On January 3, 2011, the Federal District Court for the Southern District of New York began automatically referring all employment discrimination cases filed in SDNY, excluding cases arising under the Fair Labor Standards Act, for mediation under the Court’s existing Alternative Dispute Resolution (“ADR”) program. This requirement was made pursuant to an April 2010 amendment to SDNY Local Rule 83.12, which now allows for specific categories of cases to be automatically referred to mediation. The presiding magistrate will, however, retain the authority to exempt a case from automatic referral.
The Old Rule
Prior to this change, the decision of whether to mediate was left to the sole discretion of the parties. The parties often reported their preference to the Judge at the initial case management conference or at any point thereafter. Regardless, however, cases could not be referred to mediation unless both parties consented. Now, referral to mediation is automatic, irrespective of the parties’ preference, thereby marking a significant change in the Southern District’s method of administering their mediation program.
Reasons for the Amendment
The amendment was motivated by the belief that mediation, when attempted sooner rather than later, can be a far more effective tool for expedient case resolution and management. Further, as Chief Judge Loretta Preska has noted, there is often a higher likelihood of settlement when the parties come together while the plaintiff is still employed by the defendant.
The Role of Mediation in the SDNY
Mediation has long been a useful tool in the SDNY. By holding meetings, defining issues, diffusing emotions, and suggesting possibilities of resolution, mediators have assisted parties in reaching creative solutions to complex disputes that may not be available in traditional litigation. As with voluntary mediation, parties in an automatically referred mediation must consent to any proposed mediation settlement. Neither party is required to sign a settlement agreement. In additon, neither the mediator nor magistrate judge can force a settlement. If a resolution is reached, however, a settlement agreement will be executed, and the case will be dismissed.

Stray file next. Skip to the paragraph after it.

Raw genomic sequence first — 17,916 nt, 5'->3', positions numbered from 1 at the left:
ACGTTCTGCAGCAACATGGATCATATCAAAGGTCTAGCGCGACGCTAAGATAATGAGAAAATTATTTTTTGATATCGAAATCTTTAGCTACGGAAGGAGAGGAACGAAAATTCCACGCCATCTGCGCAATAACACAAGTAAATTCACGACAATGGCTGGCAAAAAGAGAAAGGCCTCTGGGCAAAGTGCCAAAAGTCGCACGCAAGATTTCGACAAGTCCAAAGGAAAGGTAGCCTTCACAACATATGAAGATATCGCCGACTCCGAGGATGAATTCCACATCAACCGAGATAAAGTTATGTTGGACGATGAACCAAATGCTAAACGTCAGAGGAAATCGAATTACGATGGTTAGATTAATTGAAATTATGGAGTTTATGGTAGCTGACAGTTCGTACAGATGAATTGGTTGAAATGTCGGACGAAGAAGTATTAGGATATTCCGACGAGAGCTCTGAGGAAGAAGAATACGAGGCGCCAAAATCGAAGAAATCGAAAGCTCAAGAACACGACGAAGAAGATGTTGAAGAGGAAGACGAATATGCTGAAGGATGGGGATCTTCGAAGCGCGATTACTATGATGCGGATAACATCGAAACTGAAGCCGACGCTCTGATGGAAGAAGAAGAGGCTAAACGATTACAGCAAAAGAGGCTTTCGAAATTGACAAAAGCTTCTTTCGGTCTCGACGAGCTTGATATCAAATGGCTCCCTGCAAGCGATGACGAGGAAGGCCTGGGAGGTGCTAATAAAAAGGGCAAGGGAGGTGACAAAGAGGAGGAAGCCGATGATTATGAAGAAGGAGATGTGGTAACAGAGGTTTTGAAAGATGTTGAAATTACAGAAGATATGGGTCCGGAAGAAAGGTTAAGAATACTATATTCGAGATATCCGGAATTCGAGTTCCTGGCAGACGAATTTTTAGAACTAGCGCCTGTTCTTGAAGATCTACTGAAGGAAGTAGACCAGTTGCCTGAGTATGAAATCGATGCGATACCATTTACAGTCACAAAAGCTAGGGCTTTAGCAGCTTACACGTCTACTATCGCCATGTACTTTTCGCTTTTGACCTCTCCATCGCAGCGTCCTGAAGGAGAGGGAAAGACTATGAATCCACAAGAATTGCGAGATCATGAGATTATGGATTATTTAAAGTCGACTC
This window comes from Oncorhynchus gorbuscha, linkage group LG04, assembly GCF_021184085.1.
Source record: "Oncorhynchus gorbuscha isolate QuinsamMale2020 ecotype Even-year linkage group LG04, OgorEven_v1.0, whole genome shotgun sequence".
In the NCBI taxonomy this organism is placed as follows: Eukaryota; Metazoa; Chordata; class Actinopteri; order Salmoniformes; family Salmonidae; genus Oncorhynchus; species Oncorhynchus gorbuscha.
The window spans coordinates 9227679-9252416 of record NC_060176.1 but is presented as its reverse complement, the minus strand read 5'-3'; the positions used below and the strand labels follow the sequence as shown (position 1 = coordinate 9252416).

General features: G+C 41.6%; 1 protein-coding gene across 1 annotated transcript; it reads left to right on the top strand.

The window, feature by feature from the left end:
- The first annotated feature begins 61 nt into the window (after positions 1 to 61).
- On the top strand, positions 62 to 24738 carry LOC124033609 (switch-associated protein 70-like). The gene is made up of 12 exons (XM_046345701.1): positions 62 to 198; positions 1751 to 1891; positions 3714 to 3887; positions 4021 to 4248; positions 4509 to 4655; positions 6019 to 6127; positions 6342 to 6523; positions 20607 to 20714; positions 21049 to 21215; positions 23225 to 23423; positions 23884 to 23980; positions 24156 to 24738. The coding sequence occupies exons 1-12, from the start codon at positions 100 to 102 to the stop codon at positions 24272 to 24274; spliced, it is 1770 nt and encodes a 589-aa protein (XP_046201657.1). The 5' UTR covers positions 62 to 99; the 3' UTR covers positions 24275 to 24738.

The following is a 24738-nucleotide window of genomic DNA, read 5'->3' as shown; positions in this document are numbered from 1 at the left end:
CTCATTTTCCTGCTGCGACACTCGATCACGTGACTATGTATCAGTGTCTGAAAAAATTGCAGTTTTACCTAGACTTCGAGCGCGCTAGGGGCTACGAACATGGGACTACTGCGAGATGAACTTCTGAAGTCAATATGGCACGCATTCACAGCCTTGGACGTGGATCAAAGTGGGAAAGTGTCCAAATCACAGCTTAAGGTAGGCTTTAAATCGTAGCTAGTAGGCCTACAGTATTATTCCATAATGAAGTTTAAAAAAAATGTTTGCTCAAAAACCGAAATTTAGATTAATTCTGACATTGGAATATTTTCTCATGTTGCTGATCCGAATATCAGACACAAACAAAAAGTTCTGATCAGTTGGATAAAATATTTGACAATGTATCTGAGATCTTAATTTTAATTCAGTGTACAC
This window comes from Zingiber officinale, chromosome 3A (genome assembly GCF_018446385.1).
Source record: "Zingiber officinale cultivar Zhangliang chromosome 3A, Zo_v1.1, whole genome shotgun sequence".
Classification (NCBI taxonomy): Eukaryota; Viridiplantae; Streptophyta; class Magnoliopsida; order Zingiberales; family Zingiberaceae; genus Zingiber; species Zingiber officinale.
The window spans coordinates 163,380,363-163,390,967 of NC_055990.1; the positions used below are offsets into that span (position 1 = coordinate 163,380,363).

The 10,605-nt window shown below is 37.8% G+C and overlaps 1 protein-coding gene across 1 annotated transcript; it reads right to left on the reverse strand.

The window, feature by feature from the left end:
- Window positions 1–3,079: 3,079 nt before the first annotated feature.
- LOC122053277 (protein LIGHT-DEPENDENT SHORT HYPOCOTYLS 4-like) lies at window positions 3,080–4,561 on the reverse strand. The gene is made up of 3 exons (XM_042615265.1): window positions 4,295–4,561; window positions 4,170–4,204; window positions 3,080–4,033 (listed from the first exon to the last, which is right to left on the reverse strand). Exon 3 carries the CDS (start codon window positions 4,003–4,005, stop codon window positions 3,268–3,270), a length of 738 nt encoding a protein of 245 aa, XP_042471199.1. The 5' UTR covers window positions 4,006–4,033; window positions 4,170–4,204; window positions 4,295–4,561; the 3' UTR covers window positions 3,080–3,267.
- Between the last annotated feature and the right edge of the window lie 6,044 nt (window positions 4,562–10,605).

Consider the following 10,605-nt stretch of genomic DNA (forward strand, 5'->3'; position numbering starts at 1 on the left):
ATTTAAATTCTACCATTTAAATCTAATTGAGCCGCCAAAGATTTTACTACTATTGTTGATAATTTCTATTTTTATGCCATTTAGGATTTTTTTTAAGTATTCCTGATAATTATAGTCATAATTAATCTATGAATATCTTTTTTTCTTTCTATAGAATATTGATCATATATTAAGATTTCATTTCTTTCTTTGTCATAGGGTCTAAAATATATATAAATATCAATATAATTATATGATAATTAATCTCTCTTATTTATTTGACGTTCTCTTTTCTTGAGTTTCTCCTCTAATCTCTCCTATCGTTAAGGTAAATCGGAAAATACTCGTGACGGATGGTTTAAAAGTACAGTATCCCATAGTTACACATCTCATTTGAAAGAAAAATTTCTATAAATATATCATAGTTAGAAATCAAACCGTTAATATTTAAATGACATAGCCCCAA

Procedure for Automatic Mediation
When a case is automatically referred to mediation, the Mediation Supervisor will assign the next available mediator from the list of certified mediators and notify all parties of the assignment within ten (10) days of receipt of the Mediation Order from either the Judge or the Clerk of Court.
If counsel for all parties agree that a mediator with a particular expertise would be preferred, they must notify the Mediation Supervisor of this within five (5) days of the Mediation Order. The Mediation Supervisor will then, within ten (10) days of the parties’ request, appoint the next mediator with expertise in that field, pursuant to availability.
Once a mediator has been assigned, he or she will schedule the first mediation session within thirty (30) days of the assignment. The first mediation session must be held in the Court’s “ADR Center.” The parties may decide the location of any subsequent mediation sessions. As before, the SDNY Mediation Program will remain cost-free for the parties.
The Southern District of New York covers the counties of New York, the Bronx, Westchester, Dutchess, Orange, Putnam, Rockland and Sullivan.